102

How to make a JTable non-editable? I don't want my users to be able to edit the values in cells by double-clicking them.

1
157

You can override the method isCellEditable and implement as you want for example:

//instance table model
DefaultTableModel tableModel = new DefaultTableModel() {

    @Override
    public boolean isCellEditable(int row, int column) {
       //all cells false
       return false;
    }
};

table.setModel(tableModel);

or

//instance table model
DefaultTableModel tableModel = new DefaultTableModel() {

   @Override
   public boolean isCellEditable(int row, int column) {
       //Only the third column
       return column == 3;
   }
};

table.setModel(tableModel);

Note for if your JTable disappears

If your JTable is disappearing when you use this it is most likely because you need to use the DefaultTableModel(Object[][] data, Object[] columnNames) constructor instead.

//instance table model
DefaultTableModel tableModel = new DefaultTableModel(data, columnNames) {

    @Override
    public boolean isCellEditable(int row, int column) {
       //all cells false
       return false;
    }
};

table.setModel(tableModel);
7
  • 3
    This is also the solution for making double click events work correctly with JTable. A double click is normally consumed by a cell as it goes into edit mode, and this will keep a cell from doing that and instead send the double click to the JTable itself. Thanks for the solution, Nelson!
    – anchorite
    Mar 15 '12 at 15:39
  • 2
    @Jop then something is wrong elsewhere in your code - a table never disappears just because the table's model is not editable ...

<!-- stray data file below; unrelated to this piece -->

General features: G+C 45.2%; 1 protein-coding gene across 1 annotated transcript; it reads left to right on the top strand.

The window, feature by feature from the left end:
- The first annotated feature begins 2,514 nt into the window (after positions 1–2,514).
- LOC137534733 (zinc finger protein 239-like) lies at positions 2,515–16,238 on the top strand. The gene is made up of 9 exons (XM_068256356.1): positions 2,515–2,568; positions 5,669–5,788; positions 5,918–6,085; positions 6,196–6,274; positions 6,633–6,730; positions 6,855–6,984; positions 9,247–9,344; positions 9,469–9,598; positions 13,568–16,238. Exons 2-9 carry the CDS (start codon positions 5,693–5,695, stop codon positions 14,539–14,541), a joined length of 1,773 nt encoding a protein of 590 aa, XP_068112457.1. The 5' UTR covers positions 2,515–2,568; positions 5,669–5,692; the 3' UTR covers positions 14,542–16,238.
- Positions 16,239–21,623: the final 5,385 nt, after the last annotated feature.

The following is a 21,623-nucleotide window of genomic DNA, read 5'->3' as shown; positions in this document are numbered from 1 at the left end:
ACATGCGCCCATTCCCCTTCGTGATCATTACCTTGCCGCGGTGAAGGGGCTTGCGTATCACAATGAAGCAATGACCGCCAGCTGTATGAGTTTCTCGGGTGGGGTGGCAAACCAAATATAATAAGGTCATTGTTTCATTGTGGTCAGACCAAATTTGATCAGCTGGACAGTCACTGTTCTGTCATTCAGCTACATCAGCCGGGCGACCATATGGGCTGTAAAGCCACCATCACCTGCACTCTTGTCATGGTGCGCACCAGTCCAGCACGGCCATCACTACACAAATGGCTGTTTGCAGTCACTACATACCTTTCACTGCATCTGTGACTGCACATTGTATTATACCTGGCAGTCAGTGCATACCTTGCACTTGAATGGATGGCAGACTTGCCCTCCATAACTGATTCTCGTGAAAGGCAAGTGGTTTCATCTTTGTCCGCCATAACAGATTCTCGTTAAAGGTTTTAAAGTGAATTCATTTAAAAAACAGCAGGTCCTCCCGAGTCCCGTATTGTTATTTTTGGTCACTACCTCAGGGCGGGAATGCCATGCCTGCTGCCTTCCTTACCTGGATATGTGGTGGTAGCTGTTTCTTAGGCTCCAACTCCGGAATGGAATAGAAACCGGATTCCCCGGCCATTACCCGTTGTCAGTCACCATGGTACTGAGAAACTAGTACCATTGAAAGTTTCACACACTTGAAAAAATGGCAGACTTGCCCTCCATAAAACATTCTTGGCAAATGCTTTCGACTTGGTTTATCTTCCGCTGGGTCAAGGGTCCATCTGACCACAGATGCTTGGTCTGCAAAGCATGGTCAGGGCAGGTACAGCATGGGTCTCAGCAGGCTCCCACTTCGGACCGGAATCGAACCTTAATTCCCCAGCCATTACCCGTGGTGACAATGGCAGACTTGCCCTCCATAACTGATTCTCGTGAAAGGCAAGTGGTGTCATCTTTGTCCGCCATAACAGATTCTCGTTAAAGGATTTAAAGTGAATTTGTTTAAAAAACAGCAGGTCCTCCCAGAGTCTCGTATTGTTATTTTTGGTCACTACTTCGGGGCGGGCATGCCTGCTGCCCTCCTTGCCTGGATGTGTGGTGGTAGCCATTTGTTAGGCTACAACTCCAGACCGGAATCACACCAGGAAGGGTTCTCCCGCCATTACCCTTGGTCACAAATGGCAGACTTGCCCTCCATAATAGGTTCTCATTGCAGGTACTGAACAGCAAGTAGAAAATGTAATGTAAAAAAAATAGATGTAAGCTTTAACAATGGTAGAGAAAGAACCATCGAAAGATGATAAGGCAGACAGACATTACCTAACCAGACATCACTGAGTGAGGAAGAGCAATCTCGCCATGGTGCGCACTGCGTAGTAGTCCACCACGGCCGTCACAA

– kleopatra
    Jan 27 '14 at 11:59
  • 1
    @DougHauf it appears you don't know Java, or really any language that well since most languages use the same-ish syntax for boolean operations...that does return a boolean...I would recommend you go find a very basic Java tutorial and start from the beginning. Trying to jump into swing like this is going to end up with you learning everything wrong. Apr 1 '15 at 16:37
  • 1
    @DougHauf, the == is an alias for the Equals function that compare the objects (on the left and the right) and returns a boolean. I suppose you have used the statement if that evaluates booleans and usually is used with this kind of expressions for example if(a == b) do something. Try to print a==b or just assign this for a variable and understand the result. Apr 1 '15 at 20:12
  • 1
    The above fix doesn't work for me either. It causes the table's column and data elements to disappear. My table is created with table = new JTable(tempTable, columnNames);, where tempTable is a String[][] and Column Names is a String[]. I believe the issue is caused by new DefaultTableModel() not specifying the data and column names for the table model. How do I specify those in the data model. I tried table.setModel (tableModel(tempTable, columnNames));, but that causes a "can not find symbol" error. Aug 27 '15 at 13:17
59
table.setDefaultEditor(Object.class, null);
3
  • 2
    This is the best and easiest answer. Of course, you have to set the editor to null so you won't be able to edit it. Mar 31 '17 at 22:48
  • This works great with single selection. Wich was my requierement. Jul 13 '17 at 19:14
  • This should be the ANSWER! Nov 22 '19 at 10:50
40

just add

table.setEnabled(false);

it works fine for me.

6
  • 1
    This is great if you're not using a custom table model!
    – Kingsolmn
    Sep 10 '12 at 18:13
  • 27
    But you won't be able to select a cell or row.
    – tianz
    Mar 31 '13 at 4:21
  • 3
    This will look "greyed out" in some L&F's. Aug 10 '13 at 9:45
  • 2